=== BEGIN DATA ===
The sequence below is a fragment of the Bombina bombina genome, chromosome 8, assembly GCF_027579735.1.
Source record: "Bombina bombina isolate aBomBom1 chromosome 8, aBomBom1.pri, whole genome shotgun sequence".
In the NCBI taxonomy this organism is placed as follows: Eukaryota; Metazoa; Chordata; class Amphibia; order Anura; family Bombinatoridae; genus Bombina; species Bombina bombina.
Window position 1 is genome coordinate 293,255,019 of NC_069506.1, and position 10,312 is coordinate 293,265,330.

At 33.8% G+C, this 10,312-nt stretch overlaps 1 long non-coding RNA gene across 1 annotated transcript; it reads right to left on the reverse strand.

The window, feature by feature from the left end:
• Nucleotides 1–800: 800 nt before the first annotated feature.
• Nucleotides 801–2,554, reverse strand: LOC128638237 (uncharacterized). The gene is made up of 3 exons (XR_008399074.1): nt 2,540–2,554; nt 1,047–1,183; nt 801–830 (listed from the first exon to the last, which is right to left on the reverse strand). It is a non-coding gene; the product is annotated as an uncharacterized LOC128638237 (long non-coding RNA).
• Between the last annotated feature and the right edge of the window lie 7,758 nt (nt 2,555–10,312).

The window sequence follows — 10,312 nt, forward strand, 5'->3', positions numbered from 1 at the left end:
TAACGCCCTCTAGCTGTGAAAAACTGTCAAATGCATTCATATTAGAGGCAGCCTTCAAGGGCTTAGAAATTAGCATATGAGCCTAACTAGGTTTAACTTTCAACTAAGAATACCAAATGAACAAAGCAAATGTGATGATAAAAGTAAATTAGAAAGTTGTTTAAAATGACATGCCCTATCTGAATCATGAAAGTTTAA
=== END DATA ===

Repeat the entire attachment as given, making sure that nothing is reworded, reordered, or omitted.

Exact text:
The sequence below is a fragment of the Bombina bombina genome, chromosome 8, assembly GCF_027579735.1.
Source record: "Bombina bombina isolate aBomBom1 chromosome 8, aBomBom1.pri, whole genome shotgun sequence".
In the NCBI taxonomy this organism is placed as follows: Eukaryota; Metazoa; Chordata; class Amphibia; order Anura; family Bombinatoridae; genus Bombina; species Bombina bombina.
Window position 1 is genome coordinate 293,255,019 of NC_069506.1, and position 10,312 is coordinate 293,265,330.

At 33.8% G+C, this 10,312-nt stretch overlaps 1 long non-coding RNA gene across 1 annotated transcript; it reads right to left on the reverse strand.

The window, feature by feature from the left end:
• Nucleotides 1–800: 800 nt before the first annotated feature.
• Nucleotides 801–2,554, reverse strand: LOC128638237 (uncharacterized). The gene is made up of 3 exons (XR_008399074.1): nt 2,540–2,554; nt 1,047–1,183; nt 801–830 (listed from the first exon to the last, which is right to left on the reverse strand). It is a non-coding gene; the product is annotated as an uncharacterized LOC128638237 (long non-coding RNA).
• Between the last annotated feature and the right edge of the window lie 7,758 nt (nt 2,555–10,312).

The window sequence follows — 10,312 nt, forward strand, 5'->3', positions numbered from 1 at the left end:
TAACGCCCTCTAGCTGTGAAAAACTGTCAAATGCATTCATATTAGAGGCAGCCTTCAAGGGCTTAGAAATTAGCATATGAGCCTAACTAGGTTTAACTTTCAACTAAGAATACCAAATGAACAAAGCAAATGTGATGATAAAAGTAAATTAGAAAGTTGTTTAAAATGACATGCCCTATCTGAATCATGAAAGTTTAA